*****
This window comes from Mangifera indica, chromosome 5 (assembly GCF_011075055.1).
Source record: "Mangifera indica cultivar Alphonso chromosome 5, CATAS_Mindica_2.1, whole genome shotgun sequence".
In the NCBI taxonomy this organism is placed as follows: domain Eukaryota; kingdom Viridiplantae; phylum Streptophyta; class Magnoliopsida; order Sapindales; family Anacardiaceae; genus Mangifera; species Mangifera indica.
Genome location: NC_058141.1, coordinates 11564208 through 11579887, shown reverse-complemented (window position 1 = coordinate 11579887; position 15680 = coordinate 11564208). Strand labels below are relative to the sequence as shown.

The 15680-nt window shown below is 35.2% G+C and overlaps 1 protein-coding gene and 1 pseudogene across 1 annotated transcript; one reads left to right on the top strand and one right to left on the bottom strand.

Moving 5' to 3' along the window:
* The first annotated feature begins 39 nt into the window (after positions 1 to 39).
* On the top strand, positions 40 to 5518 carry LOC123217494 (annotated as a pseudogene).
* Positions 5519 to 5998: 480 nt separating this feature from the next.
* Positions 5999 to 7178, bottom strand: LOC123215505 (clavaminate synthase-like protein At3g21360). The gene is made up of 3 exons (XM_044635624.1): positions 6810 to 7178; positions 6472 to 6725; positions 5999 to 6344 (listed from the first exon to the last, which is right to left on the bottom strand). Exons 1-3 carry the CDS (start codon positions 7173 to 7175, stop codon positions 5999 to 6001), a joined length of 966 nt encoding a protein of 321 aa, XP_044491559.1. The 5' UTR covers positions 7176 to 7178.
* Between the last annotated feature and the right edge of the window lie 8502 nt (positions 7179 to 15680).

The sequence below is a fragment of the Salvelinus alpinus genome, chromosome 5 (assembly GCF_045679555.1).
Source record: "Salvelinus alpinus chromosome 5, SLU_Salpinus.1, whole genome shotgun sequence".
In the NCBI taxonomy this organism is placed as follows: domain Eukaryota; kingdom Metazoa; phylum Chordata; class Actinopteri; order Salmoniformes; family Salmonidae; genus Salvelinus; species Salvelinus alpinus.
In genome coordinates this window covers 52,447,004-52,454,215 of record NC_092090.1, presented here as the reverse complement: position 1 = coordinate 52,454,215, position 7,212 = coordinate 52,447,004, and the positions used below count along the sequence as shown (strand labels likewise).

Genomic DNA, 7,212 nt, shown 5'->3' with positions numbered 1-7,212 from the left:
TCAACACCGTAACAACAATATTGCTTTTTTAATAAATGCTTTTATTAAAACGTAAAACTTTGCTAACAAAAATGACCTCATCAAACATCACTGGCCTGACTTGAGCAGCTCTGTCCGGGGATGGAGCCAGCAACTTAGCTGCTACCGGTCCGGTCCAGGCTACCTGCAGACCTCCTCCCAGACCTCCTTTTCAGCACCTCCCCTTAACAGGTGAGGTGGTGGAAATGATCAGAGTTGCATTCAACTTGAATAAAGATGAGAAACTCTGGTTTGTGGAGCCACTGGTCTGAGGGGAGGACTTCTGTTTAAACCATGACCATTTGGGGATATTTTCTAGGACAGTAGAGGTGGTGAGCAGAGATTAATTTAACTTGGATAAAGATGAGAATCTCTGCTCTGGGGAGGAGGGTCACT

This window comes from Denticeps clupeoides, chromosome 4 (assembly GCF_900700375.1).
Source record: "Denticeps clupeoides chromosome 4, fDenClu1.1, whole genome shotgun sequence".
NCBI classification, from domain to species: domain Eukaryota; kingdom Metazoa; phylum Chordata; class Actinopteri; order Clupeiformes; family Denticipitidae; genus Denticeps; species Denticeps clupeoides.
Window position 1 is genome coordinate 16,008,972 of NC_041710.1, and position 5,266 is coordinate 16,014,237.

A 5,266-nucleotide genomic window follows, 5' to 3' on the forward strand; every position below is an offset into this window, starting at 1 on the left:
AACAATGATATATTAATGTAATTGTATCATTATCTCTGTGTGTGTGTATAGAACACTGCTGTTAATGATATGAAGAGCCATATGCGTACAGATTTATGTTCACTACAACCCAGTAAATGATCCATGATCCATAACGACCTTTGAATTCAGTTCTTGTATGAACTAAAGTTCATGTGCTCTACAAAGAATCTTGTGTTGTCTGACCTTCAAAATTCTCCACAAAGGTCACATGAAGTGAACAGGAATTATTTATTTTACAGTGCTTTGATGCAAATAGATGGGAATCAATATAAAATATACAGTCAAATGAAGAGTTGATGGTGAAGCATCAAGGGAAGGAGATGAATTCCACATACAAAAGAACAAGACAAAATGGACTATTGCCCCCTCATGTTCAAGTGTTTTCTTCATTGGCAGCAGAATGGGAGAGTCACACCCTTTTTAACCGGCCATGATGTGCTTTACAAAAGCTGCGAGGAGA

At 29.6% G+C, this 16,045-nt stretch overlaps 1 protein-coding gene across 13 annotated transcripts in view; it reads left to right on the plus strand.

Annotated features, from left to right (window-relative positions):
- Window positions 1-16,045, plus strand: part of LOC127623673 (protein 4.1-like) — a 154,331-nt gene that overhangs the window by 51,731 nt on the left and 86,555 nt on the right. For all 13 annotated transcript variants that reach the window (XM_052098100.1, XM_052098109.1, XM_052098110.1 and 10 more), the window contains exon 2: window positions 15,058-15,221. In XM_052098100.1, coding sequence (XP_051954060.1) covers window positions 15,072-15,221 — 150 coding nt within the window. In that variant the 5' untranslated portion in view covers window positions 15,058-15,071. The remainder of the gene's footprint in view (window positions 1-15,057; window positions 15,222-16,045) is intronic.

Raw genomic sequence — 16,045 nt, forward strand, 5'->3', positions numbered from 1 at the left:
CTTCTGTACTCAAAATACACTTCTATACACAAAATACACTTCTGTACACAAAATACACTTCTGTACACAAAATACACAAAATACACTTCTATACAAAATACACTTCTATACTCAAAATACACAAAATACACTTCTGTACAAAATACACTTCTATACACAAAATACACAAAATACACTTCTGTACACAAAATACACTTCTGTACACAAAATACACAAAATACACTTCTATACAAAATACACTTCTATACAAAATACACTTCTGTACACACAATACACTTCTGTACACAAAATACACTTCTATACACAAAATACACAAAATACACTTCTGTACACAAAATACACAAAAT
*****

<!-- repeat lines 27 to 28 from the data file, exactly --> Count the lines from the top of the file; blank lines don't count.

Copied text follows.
Raw genomic sequence — 16,045 nt, forward strand, 5'->3', positions numbered from 1 at the left:
CTTCTGTACTCAAAATACACTTCTATACACAAAATACACTTCTGTACACAAAATACACTTCTGTACACAAAATACACAAAATACACTTCTATACAAAATACACTTCTATACTCAAAATACACAAAATACACTTCTGTACAAAATACACTTCTATACACAAAATACACAAAATACACTTCTGTACACAAAATACACTTCTGTACACAAAATACACAAAATACACTTCTATACAAAATACACTTCTATACAAAATACACTTCTGTACACACAATACACTTCTGTACACAAAATACACTTCTATACACAAAATACACAAAATACACTTCTGTACACAAAATACACAAAAT